Susan Helmrich is one of the best swimmers in the world in her age group. She’s also a three-time cancer survivor and a victim of one of the greatest drug tragedies in history. With luck, determination, great medical care, the support of family and friends and the benefits of the sport of swimming, Susan has fought to escape the deadly legacy of a supposed wonder drug turned nightmare.
DES FACTS: (from Wonder Drug)
DES (diethylstilbestrol), a toxic and carcinogenic synthetic estrogen, is the world’s first drug disaster. It was prescribed to millions of pregnant women for decades: from 1938 until 1971 (and in a small number of cases for several years thereafter) in the United States; and until the mid-1980s in parts of Latin America, Europe, Australia, and the Third World. The currently proven effects of exposure include a rare vaginal cancer in DES Daughters; greater risk for breast cancer in DES Mothers; possible risk for testicular cancer in DES Sons; abnormal reproductive organs; infertility; high-risk pregnancies; and an increased risk for breast cancer in DES Daughters after age 40. There are a number of other suspected effects, including auto-immune disorders, but many of these effects are still awaiting further research.
For decades, Big Pharma claimed DES prevented miscarriages and problem pregnancies. It was sometimes given as an injection, but primarily it was prescribed in pill form. Never patented, DES was marketed under 200 different names, although the majority of the drug was actually produced by Eli Lilly. DES was sometimes even included in prescription prenatal vitamins.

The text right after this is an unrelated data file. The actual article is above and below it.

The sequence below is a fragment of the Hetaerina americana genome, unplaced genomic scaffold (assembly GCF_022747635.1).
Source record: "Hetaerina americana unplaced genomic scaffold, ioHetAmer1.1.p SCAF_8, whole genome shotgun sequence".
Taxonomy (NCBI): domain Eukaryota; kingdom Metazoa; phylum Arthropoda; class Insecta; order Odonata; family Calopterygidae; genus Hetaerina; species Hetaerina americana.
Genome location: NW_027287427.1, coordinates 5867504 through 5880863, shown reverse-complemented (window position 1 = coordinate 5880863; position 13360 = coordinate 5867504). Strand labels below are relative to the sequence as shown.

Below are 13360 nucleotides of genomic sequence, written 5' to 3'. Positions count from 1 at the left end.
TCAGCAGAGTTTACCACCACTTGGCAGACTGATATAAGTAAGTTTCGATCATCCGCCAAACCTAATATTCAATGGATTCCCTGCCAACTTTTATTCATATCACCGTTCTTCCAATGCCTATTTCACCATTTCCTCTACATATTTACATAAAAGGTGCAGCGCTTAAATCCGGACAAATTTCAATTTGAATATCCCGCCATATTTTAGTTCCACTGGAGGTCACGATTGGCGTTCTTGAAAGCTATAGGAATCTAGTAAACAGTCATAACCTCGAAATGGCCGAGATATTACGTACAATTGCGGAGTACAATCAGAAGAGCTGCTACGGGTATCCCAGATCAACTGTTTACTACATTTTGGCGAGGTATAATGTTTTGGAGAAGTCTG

As early as 1938, studies showed that DES promoted cancer in lab animals. But at that time, people thought animal studies only provided a hint of what could happen in humans. Also, no one knew that drugs could cross the placenta and affect a baby in utero. (Note there was a 1941 mouse study that showed mice with absent or deformed fallopian tubes. The warning signs were there for humans.)
No controlled studies were ever conducted by the drug companies to determine the effectiveness or safety of DES for use during pregnancy, even after some scientists started questioning its efficacy in the 1950s. As early as 1953, research revealed that DES did not work – that DES actually brought about higher rates of premature birth and infant mortality – yet DES continued to be prescribed to pregnant women for decades. This is because pharmaceutical companies continued to heavily promote DES use to doctors. The drug was a top moneymaker for Big Pharma.
In the late 1960s, there was an unprecedented appearance of rare cancer in young women. Clear cell cancer (CCA) – a rare cancer of the vagina – was diagnosed in an age group never before found to develop it. (Normally elderly women developed CCA.) There were eight such cases at Massachusetts General Hospital in Boston alone. One of the mothers raised the question of whether her daughter’s cancer might be connected to DES exposure in utero. Doctors discovered the DES link in 1971 and published their findings in the April 1971 issue of New England Journal of Medicine. News of the cancer cases made national headlines. However, the FDA did not act on this information until public pressure, including Congressional Hearings, forced the FDA to issue a warning about DES in November 1971. The drug was not banned for human use. DES was contraindicated for pregnancy by the FDA in 1972. It wasn’t until September 2000 that the FDA finally withdrew its approval of DES for humans.
Researchers are now investigating whether DES health issues are extending into the next generation, the so-called DES Grandchildren. As study results come in, there is growing evidence that this group has been adversely impacted by a drug prescribed to their grandmothers.
To this day, not one drug company has ever apologized or accepted responsibility for the DES tragedy. Nevertheless, they have paid millions in out-of-court settlements and verdicts to DES Daughters and Sons who suffered injuries from their exposure.